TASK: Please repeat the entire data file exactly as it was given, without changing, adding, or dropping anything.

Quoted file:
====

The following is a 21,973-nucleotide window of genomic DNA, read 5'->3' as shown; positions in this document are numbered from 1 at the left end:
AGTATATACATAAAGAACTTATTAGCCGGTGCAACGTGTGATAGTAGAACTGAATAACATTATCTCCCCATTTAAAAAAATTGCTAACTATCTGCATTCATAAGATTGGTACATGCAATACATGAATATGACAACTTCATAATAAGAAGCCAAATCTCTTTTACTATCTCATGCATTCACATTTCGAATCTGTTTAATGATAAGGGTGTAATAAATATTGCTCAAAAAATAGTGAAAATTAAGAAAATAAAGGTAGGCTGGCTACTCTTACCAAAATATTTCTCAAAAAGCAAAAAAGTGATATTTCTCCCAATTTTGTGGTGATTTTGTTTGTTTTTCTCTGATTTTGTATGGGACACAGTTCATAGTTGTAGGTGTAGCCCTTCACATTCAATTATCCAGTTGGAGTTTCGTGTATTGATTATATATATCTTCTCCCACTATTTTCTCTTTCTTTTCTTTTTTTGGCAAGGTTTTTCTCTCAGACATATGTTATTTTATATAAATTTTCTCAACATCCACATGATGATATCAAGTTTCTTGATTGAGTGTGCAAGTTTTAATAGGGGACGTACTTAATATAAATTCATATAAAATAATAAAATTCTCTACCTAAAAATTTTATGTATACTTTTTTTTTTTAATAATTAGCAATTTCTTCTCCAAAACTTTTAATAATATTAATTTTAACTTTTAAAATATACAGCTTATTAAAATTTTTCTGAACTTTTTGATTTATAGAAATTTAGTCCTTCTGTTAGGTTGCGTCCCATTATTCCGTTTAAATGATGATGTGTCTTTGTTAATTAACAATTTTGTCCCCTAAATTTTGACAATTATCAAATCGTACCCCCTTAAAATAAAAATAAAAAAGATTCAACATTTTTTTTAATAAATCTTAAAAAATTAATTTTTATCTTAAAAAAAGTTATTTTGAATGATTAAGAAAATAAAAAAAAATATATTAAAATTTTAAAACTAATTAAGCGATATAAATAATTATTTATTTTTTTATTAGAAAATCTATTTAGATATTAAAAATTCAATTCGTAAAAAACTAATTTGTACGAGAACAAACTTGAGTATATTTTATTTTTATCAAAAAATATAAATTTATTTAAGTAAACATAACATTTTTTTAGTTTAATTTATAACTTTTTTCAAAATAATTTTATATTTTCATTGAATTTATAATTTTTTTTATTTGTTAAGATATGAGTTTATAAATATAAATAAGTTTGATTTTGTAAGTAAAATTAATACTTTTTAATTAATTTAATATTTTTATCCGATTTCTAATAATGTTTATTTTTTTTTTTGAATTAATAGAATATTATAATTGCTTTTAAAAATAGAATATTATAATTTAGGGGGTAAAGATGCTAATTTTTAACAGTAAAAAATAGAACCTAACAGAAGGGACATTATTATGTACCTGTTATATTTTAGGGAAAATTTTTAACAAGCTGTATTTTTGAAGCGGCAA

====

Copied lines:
The following is a 21,973-nucleotide window of genomic DNA, read 5'->3' as shown; positions in this document are numbered from 1 at the left end:
AGTATATACATAAAGAACTTATTAGCCGGTGCAACGTGTGATAGTAGAACTGAATAACATTATCTCCCCATTTAAAAAAATTGCTAACTATCTGCATTCATAAGATTGGTACATGCAATACATGAATATGACAACTTCATAATAAGAAGCCAAATCTCTTTTACTATCTCATGCATTCACATTTCGAATCTGTTTAATGATAAGGGTGTAATAAATATTGCTCAAAAAATAGTGAAAATTAAGAAAATAAAGGTAGGCTGGCTACTCTTACCAAAATATTTCTCAAAAAGCAAAAAAGTGATATTTCTCCCAATTTTGTGGTGATTTTGTTTGTTTTTCTCTGATTTTGTATGGGACACAGTTCATAGTTGTAGGTGTAGCCCTTCACATTCAATTATCCAGTTGGAGTTTCGTGTATTGATTATATATATCTTCTCCCACTATTTTCTCTTTCTTTTCTTTTTTTGGCAAGGTTTTTCTCTCAGACATATGTTATTTTATATAAATTTTCTCAACATCCACATGATGATATCAAGTTTCTTGATTGAGTGTGCAAGTTTTAATAGGGGACGTACTTAATATAAATTCATATAAAATAATAAAATTCTCTACCTAAAAATTTTATGTATACTTTTTTTTTTTAATAATTAGCAATTTCTTCTCCAAAACTTTTAATAATATTAATTTTAACTTTTAAAATATACAGCTTATTAAAATTTTTCTGAACTTTTTGATTTATAGAAATTTAGTCCTTCTGTTAGGTTGCGTCCCATTATTCCGTTTAAATGATGATGTGTCTTTGTTAATTAACAATTTTGTCCCCTAAATTTTGACAATTATCAAATCGTACCCCCTTAAAATAAAAATAAAAAAGATTCAACATTTTTTTTAATAAATCTTAAAAAATTAATTTTTATCTTAAAAAAAGTTATTTTGAATGATTAAGAAAATAAAAAAAAATATATTAAAATTTTAAAACTAATTAAGCGATATAAATAATTATTTATTTTTTTATTAGAAAATCTATTTAGATATTAAAAATTCAATTCGTAAAAAACTAATTTGTACGAGAACAAACTTGAGTATATTTTATTTTTATCAAAAAATATAAATTTATTTAAGTAAACATAACATTTTTTTAGTTTAATTTATAACTTTTTTCAAAATAATTTTATATTTTCATTGAATTTATAATTTTTTTTATTTGTTAAGATATGAGTTTATAAATATAAATAAGTTTGATTTTGTAAGTAAAATTAATACTTTTTAATTAATTTAATATTTTTATCCGATTTCTAATAATGTTTATTTTTTTTTTTGAATTAATAGAATATTATAATTGCTTTTAAAAATAGAATATTATAATTTAGGGGGTAAAGATGCTAATTTTTAACAGTAAAAAATAGAACCTAACAGAAGGGACATTATTATGTACCTGTTATATTTTAGGGAAAATTTTTAACAAGCTGTATTTTTGAAGCGGCAA